The Zimbabwe Schools Examination Council (Zimsec) has introduced new, stricter penalties to curb the leaking of public exam papers. Under upcoming regulations, individuals found culpable may face up to nine years in prison, compared to the previous maximum of one year.
Learners caught with advance access to tests will also see harsher consequences, with their results annulled. Zimsec chair Eddie Mwenje explained the regulations aim to close loopholes exploited by bad actors seeking profit. With support from Zimbabwe’s Attorney General, Zimsec drafted the provisions to serve as a stronger deterrent.
Exam seasons begin this month, starting with Grade Sevens. Zimsec spokesperson Nicky Dlamini stressed security measures are in place but declined to provide specifics so as not to compromise the system. She reinforced that distributing papers early will now carry a nine-year sentence without the option of community service.
“Zimsec processes are already in motion for the upcoming examinations.
“Grade Seven exams start on September 25, and O and A Level on November 16,” she said.
“Taking a leaf from previous sessions, Zimsec has made changes and advancements to certain processes to try and curb examination malpractices and ensure examination security.
“Integrity systems cannot be fully divulged at this stage as this would defeat the purpose of them being secure.
“Anyone caught with Zimsec papers this time around is given a nine-year prison sentence and there is no community service, because some people were taking advantage of the light sentences imposed by the courts, and that is why we are introducing stiffer penalties.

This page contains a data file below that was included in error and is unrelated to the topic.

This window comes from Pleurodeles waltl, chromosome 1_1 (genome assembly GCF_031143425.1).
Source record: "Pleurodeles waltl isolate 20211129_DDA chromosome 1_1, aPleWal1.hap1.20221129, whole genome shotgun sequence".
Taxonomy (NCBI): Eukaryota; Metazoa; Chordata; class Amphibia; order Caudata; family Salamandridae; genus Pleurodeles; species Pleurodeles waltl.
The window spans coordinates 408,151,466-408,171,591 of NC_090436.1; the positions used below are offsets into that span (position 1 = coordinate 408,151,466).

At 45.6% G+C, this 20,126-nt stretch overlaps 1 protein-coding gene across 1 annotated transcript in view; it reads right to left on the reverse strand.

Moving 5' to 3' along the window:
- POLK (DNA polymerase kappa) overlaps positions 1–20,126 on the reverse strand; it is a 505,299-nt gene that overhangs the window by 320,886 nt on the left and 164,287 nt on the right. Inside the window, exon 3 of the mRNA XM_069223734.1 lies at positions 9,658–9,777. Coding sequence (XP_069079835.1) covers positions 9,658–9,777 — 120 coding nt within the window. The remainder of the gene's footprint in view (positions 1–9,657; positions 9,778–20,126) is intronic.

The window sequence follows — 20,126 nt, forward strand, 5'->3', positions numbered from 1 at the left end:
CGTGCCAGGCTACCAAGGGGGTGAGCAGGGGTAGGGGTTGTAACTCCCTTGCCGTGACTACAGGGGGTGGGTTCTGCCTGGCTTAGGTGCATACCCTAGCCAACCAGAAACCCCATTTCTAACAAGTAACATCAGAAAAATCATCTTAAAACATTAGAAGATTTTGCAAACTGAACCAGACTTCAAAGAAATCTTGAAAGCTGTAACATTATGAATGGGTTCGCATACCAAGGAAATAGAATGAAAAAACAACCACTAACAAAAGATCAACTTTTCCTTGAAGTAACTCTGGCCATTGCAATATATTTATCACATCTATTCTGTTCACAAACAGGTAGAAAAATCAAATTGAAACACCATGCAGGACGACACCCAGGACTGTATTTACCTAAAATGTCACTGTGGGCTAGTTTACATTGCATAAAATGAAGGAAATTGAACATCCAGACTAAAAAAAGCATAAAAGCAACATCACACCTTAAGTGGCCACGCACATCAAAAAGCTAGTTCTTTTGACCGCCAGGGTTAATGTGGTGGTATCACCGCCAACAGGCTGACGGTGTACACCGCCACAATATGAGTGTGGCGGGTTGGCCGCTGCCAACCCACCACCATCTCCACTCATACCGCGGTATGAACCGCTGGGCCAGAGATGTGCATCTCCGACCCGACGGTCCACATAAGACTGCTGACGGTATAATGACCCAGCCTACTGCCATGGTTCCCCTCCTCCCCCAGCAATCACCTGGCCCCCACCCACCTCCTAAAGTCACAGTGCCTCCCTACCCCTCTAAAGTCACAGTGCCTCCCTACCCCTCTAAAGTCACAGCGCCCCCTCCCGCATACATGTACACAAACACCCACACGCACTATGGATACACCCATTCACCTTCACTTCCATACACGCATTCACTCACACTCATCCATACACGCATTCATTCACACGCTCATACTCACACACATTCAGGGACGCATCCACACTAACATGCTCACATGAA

“They are charged under the Zimsec Act,” Dlamini told the Sunday Mail.
Candidates found to have distributed exam papers prior to the tests will only be allowed to write their exams “after four examination sessions”.
Education expert Caiphas Nziramasanga believes transparency is needed from all levels, from paper creation through distribution and testing. Over 100 individuals faced punishment last year due to an incident involving 11 leaked documents. The convicted spanned roles like school officials, law enforcement and test-takers.
With integrity under greater scrutiny and consequences amplified, stakeholders hope the policy revisions help restore confidence in Zimbabwe’s academic qualifications. Students preparing to demonstrate their skills and knowledge deserve a fair process free of undue influences.